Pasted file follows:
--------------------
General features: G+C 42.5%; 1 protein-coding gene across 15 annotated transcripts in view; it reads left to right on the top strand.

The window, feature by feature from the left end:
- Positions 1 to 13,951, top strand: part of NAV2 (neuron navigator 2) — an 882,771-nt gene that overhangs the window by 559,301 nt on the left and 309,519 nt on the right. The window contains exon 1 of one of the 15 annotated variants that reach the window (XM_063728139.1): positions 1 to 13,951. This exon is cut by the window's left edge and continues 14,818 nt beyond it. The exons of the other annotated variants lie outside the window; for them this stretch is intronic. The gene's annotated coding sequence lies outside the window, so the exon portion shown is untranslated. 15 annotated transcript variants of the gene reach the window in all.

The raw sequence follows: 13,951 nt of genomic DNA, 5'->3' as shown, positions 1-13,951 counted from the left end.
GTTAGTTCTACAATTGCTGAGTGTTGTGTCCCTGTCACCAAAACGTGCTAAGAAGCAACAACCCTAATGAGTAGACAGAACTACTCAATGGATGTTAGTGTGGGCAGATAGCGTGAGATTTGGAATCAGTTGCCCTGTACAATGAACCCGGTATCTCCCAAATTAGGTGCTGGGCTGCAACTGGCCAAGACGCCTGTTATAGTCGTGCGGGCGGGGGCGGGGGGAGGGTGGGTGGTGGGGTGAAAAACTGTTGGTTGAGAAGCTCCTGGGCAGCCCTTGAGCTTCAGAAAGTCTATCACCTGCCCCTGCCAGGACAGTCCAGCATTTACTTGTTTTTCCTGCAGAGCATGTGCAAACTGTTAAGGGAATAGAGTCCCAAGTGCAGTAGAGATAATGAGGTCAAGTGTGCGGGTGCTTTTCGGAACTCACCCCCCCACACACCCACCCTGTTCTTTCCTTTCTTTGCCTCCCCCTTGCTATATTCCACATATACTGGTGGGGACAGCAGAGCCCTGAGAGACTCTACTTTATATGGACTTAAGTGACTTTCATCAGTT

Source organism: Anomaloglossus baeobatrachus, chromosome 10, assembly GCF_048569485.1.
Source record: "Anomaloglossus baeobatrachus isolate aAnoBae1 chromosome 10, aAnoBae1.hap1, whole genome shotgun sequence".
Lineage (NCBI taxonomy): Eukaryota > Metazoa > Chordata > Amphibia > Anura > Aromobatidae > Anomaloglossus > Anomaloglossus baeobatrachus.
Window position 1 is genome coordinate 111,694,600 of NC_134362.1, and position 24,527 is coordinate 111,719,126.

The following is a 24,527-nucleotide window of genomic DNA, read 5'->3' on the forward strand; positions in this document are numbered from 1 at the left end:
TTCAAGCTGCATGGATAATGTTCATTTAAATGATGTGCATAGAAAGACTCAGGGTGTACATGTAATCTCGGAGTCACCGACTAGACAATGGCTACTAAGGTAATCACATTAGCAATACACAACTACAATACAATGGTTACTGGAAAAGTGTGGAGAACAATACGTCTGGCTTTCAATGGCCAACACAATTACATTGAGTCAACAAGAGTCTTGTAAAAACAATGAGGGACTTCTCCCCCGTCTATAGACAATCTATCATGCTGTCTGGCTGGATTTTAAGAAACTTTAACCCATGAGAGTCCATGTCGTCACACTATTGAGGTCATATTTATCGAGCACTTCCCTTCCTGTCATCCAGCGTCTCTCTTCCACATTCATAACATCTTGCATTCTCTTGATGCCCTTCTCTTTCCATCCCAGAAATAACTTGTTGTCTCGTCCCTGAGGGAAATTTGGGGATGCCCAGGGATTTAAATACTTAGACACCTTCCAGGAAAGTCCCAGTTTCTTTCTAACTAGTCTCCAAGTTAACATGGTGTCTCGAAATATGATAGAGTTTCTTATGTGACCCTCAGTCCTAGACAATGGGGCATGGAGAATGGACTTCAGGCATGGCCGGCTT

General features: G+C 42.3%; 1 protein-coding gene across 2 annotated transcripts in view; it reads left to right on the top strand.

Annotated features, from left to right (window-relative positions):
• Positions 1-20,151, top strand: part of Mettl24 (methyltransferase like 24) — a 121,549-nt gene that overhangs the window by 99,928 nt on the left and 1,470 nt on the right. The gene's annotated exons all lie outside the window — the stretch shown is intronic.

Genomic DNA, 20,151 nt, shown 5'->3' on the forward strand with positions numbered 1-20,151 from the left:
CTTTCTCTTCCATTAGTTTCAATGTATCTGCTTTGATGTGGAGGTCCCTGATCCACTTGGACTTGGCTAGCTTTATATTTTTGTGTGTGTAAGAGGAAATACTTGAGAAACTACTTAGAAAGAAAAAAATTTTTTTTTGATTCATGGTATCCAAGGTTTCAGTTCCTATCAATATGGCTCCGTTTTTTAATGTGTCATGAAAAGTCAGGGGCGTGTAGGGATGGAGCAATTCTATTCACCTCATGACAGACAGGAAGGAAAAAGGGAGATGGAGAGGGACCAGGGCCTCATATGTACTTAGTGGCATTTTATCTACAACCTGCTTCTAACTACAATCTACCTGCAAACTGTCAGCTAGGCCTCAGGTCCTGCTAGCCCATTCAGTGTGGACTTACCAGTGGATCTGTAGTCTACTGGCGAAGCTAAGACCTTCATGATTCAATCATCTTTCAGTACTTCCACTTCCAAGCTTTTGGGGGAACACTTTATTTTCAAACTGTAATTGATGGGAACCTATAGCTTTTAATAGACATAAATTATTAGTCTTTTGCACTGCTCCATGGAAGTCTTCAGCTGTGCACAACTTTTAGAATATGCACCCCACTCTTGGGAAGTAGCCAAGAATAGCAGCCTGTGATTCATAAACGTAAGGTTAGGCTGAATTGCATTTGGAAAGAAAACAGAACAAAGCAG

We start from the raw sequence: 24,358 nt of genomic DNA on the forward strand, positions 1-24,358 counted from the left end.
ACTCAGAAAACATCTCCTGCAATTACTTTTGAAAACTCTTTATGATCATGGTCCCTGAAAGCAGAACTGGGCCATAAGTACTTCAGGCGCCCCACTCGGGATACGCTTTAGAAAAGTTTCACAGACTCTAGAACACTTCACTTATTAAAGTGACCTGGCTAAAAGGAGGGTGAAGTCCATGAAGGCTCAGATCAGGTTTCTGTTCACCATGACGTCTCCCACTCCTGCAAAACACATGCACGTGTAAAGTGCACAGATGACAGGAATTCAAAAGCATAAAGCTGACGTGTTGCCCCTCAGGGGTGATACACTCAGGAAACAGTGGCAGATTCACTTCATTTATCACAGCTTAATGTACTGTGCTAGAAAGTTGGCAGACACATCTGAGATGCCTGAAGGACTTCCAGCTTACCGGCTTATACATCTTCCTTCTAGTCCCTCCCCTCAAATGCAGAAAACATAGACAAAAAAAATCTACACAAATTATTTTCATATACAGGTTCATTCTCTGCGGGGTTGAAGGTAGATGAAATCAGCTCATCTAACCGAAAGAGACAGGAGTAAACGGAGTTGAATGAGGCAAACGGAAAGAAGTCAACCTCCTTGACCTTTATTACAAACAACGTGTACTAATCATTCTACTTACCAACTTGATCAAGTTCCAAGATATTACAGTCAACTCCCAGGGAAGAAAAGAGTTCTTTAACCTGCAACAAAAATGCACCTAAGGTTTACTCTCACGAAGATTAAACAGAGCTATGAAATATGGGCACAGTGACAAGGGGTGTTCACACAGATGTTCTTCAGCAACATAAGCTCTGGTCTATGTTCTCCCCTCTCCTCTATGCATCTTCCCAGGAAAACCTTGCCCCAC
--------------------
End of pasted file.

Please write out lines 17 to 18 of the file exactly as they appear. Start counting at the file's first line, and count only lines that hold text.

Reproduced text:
We start from the raw sequence: 24,358 nt of genomic DNA on the forward strand, positions 1-24,358 counted from the left end.
ACTCAGAAAACATCTCCTGCAATTACTTTTGAAAACTCTTTATGATCATGGTCCCTGAAAGCAGAACTGGGCCATAAGTACTTCAGGCGCCCCACTCGGGATACGCTTTAGAAAAGTTTCACAGACTCTAGAACACTTCACTTATTAAAGTGACCTGGCTAAAAGGAGGGTGAAGTCCATGAAGGCTCAGATCAGGTTTCTGTTCACCATGACGTCTCCCACTCCTGCAAAACACATGCACGTGTAAAGTGCACAGATGACAGGAATTCAAAAGCATAAAGCTGACGTGTTGCCCCTCAGGGGTGATACACTCAGGAAACAGTGGCAGATTCACTTCATTTATCACAGCTTAATGTACTGTGCTAGAAAGTTGGCAGACACATCTGAGATGCCTGAAGGACTTCCAGCTTACCGGCTTATACATCTTCCTTCTAGTCCCTCCCCTCAAATGCAGAAAACATAGACAAAAAAAATCTACACAAATTATTTTCATATACAGGTTCATTCTCTGCGGGGTTGAAGGTAGATGAAATCAGCTCATCTAACCGAAAGAGACAGGAGTAAACGGAGTTGAATGAGGCAAACGGAAAGAAGTCAACCTCCTTGACCTTTATTACAAACAACGTGTACTAATCATTCTACTTACCAACTTGATCAAGTTCCAAGATATTACAGTCAACTCCCAGGGAAGAAAAGAGTTCTTTAACCTGCAACAAAAATGCACCTAAGGTTTACTCTCACGAAGATTAAACAGAGCTATGAAATATGGGCACAGTGACAAGGGGTGTTCACACAGATGTTCTTCAGCAACATAAGCTCTGGTCTATGTTCTCCCCTCTCCTCTATGCATCTTCCCAGGAAAACCTTGCCCCAC